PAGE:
On the other hand, some studies have failed to show the association of CASA parameters with the success of IUI [20,21], and there have been few studies about its usefulness in predicting pregnancy after IUI in cases of unexplained infertility.
The aim of this study was to determine whether assessing characteristics of sperm motility using CASA could predict pregnancy after IUI with superovulation in couples with unexplained infertility.

Methods

1. Subjects

This is a retrospective case-control study that was performed in our infertility clinic between October 2006 and September 2008. Three hundred and eighty-three patients with unexplained infertility that underwent IUI with superovulation were included in this study. Patients were divided into two groups, the pregnant group and non-pregnant group.
The inclusion criteria were a follicular stimulating hormone (FSH) level no greater than 12 mIU/mL, at least unilateral tubal patency demonstrated in hysterosalpingogram, and semen analysis resulting in normal sperm counts, morphology, and motility according to the WHO classification. Exclusion criteria were a woman's age of more than 40 years, ovarian cyst detected in the ultrasound examination, uterine lesions such as submucosal leiomyoma, and a previous diagnosis of moderate to severe pelvic endometriosis.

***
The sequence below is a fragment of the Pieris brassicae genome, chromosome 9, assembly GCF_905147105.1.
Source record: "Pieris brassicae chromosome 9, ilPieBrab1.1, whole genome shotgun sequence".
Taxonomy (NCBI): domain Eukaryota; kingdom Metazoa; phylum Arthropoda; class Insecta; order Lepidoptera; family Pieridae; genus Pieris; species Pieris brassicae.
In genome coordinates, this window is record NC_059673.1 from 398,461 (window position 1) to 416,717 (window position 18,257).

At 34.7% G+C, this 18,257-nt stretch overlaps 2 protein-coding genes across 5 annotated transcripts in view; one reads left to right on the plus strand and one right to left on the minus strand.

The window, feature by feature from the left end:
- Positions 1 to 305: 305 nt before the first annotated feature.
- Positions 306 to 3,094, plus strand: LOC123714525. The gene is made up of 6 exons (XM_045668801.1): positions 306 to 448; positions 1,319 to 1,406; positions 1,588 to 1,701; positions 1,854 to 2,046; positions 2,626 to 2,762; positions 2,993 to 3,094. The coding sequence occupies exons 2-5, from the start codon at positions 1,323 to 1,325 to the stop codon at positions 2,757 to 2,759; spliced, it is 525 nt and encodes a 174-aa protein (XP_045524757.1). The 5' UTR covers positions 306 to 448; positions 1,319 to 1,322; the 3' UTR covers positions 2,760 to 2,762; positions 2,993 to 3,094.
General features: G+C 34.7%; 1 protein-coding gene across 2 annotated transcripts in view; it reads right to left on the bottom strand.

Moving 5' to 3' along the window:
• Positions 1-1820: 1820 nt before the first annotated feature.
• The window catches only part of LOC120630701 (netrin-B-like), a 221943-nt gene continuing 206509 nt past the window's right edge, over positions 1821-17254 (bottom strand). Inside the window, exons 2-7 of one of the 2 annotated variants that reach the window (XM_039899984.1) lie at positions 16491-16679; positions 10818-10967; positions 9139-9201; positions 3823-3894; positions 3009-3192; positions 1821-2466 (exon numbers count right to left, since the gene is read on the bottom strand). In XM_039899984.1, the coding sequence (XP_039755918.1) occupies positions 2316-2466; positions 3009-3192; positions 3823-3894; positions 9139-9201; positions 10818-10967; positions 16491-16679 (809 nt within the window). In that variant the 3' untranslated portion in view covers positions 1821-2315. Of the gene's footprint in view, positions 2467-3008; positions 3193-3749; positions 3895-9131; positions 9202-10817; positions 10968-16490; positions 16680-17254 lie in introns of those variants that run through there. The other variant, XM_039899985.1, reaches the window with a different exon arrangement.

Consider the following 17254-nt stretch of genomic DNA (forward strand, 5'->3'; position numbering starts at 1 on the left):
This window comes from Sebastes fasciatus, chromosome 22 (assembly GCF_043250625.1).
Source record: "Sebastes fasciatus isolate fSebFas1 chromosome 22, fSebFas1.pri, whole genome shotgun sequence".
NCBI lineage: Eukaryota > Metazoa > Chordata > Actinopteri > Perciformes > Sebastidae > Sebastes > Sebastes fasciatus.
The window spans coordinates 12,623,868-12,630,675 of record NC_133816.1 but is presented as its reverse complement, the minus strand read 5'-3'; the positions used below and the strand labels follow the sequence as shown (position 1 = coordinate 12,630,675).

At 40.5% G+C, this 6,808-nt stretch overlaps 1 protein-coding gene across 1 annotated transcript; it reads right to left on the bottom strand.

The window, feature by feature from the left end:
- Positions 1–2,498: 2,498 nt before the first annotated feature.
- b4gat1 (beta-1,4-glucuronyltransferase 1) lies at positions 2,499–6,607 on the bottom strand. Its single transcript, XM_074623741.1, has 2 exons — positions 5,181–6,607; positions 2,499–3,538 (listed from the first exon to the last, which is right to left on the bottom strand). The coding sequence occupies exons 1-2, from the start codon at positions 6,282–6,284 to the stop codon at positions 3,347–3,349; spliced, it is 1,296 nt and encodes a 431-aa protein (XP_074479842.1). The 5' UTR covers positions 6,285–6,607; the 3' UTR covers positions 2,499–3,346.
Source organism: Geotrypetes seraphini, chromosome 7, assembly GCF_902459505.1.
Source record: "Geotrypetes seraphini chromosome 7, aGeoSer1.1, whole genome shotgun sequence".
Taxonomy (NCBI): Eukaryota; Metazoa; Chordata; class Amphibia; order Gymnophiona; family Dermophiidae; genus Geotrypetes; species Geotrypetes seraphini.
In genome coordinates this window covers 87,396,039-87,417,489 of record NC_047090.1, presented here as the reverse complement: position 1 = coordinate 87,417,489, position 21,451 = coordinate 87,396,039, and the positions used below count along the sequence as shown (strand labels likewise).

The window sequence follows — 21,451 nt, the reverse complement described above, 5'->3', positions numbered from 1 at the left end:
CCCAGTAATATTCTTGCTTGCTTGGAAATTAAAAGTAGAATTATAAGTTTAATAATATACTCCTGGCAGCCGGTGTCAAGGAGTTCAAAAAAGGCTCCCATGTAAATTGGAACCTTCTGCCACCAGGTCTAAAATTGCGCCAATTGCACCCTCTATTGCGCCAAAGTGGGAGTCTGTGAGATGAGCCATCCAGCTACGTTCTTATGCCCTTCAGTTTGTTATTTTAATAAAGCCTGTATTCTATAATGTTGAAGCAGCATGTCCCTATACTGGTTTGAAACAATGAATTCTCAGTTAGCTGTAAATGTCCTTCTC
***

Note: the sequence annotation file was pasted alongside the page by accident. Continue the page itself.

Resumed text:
Successful pregnancy after intrauterine insemination was confirmed by ultrasound as one or more visible gestational sacs in the uterine cavity.

2. Superovulation and intrauterine insemination

Superovulation was conducted with either 150 IU of intramuscularly injected uhMG (IVF-M; LG Life Science, Seoul, Korea) or 100 mg of oral clomiphene citrate (Clomifene; Young Poong Pharmaceutical, Incheon, Korea) for five days starting on day 3 of the menstrual cycle, followed by daily injection of 150 IU of hMG. When more than two dominant follicles reached a diameter of 17 mm or the urinary specimen showed positive results for LH surge, 5,000 IU of hCG (Pregnyl; Organon, Oss, the Netherlands) was injected intramuscularly, and after 24 to 36 hours, IUI was performed only once.